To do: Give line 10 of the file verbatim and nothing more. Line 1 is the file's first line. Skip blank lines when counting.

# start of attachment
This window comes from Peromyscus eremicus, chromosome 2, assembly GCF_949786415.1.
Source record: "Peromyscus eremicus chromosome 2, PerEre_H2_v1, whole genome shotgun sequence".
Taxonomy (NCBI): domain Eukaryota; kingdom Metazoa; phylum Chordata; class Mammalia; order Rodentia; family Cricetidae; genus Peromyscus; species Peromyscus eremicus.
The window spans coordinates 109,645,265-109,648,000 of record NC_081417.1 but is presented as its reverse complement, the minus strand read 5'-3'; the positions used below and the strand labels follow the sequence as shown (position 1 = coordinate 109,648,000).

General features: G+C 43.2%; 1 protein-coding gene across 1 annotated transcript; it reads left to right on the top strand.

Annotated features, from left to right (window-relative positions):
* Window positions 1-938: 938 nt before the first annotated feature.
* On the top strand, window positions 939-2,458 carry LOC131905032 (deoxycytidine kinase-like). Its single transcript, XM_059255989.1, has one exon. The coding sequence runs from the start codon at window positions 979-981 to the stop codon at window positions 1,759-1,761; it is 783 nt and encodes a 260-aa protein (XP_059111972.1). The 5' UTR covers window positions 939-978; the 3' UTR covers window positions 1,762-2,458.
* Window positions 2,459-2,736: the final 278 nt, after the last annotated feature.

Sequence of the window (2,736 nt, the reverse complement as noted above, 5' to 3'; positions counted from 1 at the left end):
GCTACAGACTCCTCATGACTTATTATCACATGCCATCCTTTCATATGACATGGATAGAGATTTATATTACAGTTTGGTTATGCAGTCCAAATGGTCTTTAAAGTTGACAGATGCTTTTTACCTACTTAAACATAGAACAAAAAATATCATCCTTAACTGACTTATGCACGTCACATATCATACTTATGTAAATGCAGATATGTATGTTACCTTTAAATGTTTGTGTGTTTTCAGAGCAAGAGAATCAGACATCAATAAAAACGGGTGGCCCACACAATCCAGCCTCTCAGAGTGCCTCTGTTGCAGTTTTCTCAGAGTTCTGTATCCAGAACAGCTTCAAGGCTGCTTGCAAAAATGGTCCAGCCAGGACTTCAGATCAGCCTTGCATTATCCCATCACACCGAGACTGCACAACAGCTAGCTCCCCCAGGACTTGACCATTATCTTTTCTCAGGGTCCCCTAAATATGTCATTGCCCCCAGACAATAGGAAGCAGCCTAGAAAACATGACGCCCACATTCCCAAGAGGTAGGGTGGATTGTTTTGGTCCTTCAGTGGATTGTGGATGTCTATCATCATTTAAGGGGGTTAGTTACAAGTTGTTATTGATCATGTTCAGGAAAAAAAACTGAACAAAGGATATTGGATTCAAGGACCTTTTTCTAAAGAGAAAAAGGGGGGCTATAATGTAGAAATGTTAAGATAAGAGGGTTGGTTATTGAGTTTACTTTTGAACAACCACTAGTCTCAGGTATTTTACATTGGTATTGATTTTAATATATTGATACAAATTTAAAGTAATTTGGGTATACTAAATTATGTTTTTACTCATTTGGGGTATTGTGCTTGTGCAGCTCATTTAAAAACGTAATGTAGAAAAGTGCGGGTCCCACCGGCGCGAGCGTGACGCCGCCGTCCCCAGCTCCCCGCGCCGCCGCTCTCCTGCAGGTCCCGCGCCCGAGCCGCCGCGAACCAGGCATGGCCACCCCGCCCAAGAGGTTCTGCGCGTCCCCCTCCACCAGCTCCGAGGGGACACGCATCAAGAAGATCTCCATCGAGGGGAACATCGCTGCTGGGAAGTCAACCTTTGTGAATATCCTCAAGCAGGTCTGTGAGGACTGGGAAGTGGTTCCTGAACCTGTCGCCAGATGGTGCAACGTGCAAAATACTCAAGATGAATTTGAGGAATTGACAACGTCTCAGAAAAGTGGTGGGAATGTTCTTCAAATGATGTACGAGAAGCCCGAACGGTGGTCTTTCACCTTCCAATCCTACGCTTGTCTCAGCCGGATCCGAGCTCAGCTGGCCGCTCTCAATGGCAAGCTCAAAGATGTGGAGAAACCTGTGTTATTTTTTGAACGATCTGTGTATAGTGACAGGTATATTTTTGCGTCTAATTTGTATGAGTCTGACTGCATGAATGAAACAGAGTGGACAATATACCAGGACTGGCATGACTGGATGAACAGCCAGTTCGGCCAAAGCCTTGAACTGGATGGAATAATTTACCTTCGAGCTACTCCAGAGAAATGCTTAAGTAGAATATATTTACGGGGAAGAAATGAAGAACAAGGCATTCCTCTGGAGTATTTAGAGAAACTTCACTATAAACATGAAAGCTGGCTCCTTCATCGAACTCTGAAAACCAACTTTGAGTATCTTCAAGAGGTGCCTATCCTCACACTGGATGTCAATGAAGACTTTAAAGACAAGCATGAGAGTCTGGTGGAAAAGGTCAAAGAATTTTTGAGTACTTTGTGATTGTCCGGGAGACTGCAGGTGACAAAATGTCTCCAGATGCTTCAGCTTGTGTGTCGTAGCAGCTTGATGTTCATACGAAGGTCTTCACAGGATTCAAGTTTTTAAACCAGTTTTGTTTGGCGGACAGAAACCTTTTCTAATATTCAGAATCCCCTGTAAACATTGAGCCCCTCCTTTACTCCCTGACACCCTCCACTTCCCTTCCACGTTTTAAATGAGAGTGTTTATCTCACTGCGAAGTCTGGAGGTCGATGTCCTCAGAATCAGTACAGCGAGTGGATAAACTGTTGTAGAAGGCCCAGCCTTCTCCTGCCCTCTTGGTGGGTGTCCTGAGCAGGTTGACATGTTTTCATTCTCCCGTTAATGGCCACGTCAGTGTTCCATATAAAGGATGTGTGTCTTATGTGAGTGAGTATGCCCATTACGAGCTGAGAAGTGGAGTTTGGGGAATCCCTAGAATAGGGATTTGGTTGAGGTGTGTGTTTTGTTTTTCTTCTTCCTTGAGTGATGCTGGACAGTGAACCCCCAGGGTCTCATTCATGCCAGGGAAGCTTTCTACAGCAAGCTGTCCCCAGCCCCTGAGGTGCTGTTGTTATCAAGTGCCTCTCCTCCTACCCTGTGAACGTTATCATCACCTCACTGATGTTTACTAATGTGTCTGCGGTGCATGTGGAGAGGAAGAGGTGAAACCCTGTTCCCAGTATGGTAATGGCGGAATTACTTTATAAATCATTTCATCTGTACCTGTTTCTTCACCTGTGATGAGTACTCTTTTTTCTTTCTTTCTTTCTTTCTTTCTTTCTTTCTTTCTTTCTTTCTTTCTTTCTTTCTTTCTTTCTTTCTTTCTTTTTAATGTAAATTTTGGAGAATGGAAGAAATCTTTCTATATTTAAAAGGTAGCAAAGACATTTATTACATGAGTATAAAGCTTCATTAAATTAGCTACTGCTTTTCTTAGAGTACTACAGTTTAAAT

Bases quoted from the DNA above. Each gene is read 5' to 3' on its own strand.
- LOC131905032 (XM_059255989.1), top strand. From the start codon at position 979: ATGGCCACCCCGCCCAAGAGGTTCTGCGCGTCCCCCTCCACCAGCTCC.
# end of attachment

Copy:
Sequence of the window (2,736 nt, the reverse complement as noted above, 5' to 3'; positions counted from 1 at the left end):